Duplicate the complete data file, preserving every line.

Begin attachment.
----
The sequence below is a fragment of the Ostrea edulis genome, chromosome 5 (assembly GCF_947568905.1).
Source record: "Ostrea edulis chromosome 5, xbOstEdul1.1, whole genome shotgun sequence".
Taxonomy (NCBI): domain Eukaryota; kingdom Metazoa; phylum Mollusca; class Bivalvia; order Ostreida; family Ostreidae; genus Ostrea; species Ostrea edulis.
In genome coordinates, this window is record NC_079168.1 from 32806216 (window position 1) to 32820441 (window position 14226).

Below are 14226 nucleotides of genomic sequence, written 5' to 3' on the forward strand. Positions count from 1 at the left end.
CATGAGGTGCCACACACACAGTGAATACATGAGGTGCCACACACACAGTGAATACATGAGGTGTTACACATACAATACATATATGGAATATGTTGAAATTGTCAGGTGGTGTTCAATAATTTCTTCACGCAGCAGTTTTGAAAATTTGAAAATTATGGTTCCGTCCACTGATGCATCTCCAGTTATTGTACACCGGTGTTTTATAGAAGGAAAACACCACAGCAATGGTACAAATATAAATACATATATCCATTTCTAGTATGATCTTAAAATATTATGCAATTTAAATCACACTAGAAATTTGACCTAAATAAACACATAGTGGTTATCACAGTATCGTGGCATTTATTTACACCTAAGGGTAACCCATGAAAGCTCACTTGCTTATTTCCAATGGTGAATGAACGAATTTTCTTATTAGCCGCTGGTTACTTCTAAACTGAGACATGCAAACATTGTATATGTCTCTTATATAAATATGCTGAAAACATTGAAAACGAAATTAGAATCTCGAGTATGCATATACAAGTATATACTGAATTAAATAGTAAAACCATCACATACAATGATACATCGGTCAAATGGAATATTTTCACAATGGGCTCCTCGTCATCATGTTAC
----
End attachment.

The sequence below is a fragment of the Ostrea edulis genome, chromosome 5 (assembly GCF_947568905.1).
Source record: "Ostrea edulis chromosome 5, xbOstEdul1.1, whole genome shotgun sequence".
Taxonomy (NCBI): domain Eukaryota; kingdom Metazoa; phylum Mollusca; class Bivalvia; order Ostreida; family Ostreidae; genus Ostrea; species Ostrea edulis.
In genome coordinates, this window is record NC_079168.1 from 32806216 (window position 1) to 32820441 (window position 14226).

Below are 14226 nucleotides of genomic sequence, written 5' to 3' on the forward strand. Positions count from 1 at the left end.
CATGAGGTGCCACACACACAGTGAATACATGAGGTGCCACACACACAGTGAATACATGAGGTGTTACACATACAATACATATATGGAATATGTTGAAATTGTCAGGTGGTGTTCAATAATTTCTTCACGCAGCAGTTTTGAAAATTTGAAAATTATGGTTCCGTCCACTGATGCATCTCCAGTTATTGTACACCGGTGTTTTATAGAAGGAAAACACCACAGCAATGGTACAAATATAAATACATATATCCATTTCTAGTATGATCTTAAAATATTATGCAATTTAAATCACACTAGAAATTTGACCTAAATAAACACATAGTGGTTATCACAGTATCGTGGCATTTATTTACACCTAAGGGTAACCCATGAAAGCTCACTTGCTTATTTCCAATGGTGAATGAACGAATTTTCTTATTAGCCGCTGGTTACTTCTAAACTGAGACATGCAAACATTGTATATGTCTCTTATATAAATATGCTGAAAACATTGAAAACGAAATTAGAATCTCGAGTATGCATATACAAGTATATACTGAATTAAATAGTAAAACCATCACATACAATGATACATCGGTCAAATGGAATATTTTCACAATGGGCTCCTCGTCATCATGTTAC